Turned right onto Chambers St, and more student-related memories aplenty if I allowed my mind to go there. I decided not to. This part of town has been a hub of the Edinburgh Fringe for the last 3 weeks. Last night was the fireworks concert that marked the end of the Festival and Fringe, and there’s a distinct morning-after-the-nights-before vibe in the air.

Left onto George IV Bridge, up Bristo Place, and then a right turn onto Lauriston Place, past George Heriot’s School (where the BBC set up shop for the duration of the Fringe) and the old Royal Infirmary, where I had a broken wrist put back together in 1996.

I got off the bus, and met Wiseman on the steps of the Edinburgh College of Art.

“Ah, the smell of fireworks and singed squirrel…”

I couldn’t smell anything myself, but you have to doff your cap to his word-pictures.

The ECA café is a great place for a cheap lunch, and at this late summer pre-semester stage, is deserted, and we have the place more or less to ourselves.

We share some thoughts, on a yearning for a simpler life, and the importance of quietening down, finding God in the silence. And slowing down to catch up with God.

“You only see thing things that are moving at the same speed as yourself,” offered Wiseman. You miss those travelling slower, they tend to be the old, weak or those hurting.”

Was reminded of how parents of young children find their walking speed dramatically reduced when trying to get anywhere with the youngsters. Not to mention the time it takes them to get out of the house. Strikes me that, while this must be frustrating at first, there’s something to be said for it. Without these natural braking systems in life, would we continue charging onwards in the pursuit of greater efficiency, and getting More Things Done In The Time Available?

One summer I paid a visit to my sister in London. I flew to Stansted, and got the Stansted Express into Liverpool Street Station. There I found the entrance to the Tube, and joined the throng of London commuters through the turnstiles. It was busy busy busy. After a minute or so I became aware that my walking pace had quickened to match those around me, and realised I was rushing to catch the next train. Even though I was on holiday, and had no need to rush anywhere. I gave myself a good shake, and deliberately slowed down.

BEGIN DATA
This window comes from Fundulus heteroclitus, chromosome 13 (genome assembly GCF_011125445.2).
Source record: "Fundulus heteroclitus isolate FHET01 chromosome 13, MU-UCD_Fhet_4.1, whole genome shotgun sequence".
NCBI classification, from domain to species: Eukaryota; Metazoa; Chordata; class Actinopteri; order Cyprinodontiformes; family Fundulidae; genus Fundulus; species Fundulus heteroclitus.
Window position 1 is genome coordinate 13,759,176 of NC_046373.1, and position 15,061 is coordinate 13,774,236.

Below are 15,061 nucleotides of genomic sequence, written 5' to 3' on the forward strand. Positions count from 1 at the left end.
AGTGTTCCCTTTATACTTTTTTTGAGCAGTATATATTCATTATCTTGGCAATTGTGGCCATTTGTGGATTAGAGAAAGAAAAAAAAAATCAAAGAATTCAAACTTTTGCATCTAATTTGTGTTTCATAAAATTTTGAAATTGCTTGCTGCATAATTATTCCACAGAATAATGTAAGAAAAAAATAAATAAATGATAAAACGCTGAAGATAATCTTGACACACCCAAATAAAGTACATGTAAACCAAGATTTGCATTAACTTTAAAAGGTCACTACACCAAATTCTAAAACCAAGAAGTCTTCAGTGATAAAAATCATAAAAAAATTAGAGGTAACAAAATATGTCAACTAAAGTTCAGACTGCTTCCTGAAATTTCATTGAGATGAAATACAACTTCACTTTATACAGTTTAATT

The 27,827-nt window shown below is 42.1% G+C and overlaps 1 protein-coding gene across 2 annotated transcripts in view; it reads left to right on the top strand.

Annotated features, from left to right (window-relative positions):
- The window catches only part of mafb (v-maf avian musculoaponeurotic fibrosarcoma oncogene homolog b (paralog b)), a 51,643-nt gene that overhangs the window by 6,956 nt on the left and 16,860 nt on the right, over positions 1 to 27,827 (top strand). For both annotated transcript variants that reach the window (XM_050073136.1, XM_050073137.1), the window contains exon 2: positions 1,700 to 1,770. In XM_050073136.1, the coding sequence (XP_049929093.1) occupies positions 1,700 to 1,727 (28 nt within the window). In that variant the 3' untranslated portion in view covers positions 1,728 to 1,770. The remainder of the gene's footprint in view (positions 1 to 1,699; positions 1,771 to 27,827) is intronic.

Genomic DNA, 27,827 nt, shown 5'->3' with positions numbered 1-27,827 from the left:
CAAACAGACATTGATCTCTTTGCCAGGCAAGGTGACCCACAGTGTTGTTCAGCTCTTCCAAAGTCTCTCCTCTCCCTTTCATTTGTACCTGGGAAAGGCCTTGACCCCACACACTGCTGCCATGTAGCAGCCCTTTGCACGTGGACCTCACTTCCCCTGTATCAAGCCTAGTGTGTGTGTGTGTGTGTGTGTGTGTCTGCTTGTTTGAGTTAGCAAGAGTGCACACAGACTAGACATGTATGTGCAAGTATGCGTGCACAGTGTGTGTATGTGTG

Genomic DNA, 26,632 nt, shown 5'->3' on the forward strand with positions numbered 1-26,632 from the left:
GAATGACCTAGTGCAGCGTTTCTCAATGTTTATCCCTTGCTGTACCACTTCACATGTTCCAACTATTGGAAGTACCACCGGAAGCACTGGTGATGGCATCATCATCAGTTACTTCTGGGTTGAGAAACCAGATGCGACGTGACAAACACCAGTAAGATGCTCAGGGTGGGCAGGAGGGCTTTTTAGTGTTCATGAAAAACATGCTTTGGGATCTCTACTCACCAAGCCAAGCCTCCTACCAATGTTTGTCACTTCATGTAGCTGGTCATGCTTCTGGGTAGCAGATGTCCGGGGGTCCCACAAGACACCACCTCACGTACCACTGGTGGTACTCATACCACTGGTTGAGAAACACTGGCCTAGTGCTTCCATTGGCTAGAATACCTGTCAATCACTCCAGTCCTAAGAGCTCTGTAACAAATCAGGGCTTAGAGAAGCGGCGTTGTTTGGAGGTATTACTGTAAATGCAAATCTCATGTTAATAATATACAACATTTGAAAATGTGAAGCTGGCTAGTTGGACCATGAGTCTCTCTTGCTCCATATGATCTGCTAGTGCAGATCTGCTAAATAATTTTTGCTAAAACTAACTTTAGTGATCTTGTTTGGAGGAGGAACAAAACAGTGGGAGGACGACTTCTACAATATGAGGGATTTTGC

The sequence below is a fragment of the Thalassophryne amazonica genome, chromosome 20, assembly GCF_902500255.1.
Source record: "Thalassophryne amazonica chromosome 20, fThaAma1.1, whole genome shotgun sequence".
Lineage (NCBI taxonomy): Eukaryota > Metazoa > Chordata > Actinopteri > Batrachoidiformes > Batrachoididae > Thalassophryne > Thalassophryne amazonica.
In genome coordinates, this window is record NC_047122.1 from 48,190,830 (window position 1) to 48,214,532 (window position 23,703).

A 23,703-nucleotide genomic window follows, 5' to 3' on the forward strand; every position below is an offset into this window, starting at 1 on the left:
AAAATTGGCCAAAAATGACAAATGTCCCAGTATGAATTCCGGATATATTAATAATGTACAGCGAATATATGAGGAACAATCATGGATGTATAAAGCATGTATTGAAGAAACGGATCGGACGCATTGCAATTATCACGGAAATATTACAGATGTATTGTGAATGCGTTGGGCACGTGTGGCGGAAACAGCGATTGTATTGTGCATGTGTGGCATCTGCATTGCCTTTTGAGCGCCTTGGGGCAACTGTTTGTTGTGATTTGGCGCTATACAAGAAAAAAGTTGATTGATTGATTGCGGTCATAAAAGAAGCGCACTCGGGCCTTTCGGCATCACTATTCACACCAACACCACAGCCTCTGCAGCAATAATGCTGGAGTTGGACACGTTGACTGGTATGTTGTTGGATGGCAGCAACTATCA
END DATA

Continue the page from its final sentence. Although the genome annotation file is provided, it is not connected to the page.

A variation, perhaps an extension, on Wiseman’s gem is that you’re inclined to move at the speed others around you are, unless you make a conscious choice not to. Not a fresh revelation I realise, but something I, as a city-dweller, need to actively remind myself of from time to time, as I drive past billboards encouraging me to post all the details of my life on social media.

Technology has dramatically assisted our drive towards greater efficiency. Once, a movie could only be watched by making a trip to the cinema. Then we got VHS rental stores, which still necessitated a physical visit. Now you can download and watch a movie without leaving your seat.

Playing music in your home could once be done only by getting up and putting a record on the turntable. And getting up again to change sides after 20 minutes. Now, again, you don’t need to leave your seat.

Same for switching on and changing channels on the TV. Not to mention not having to watch programmes when they’re aired anymore – they can be squeezed in anytime you have a spare 30 minutes.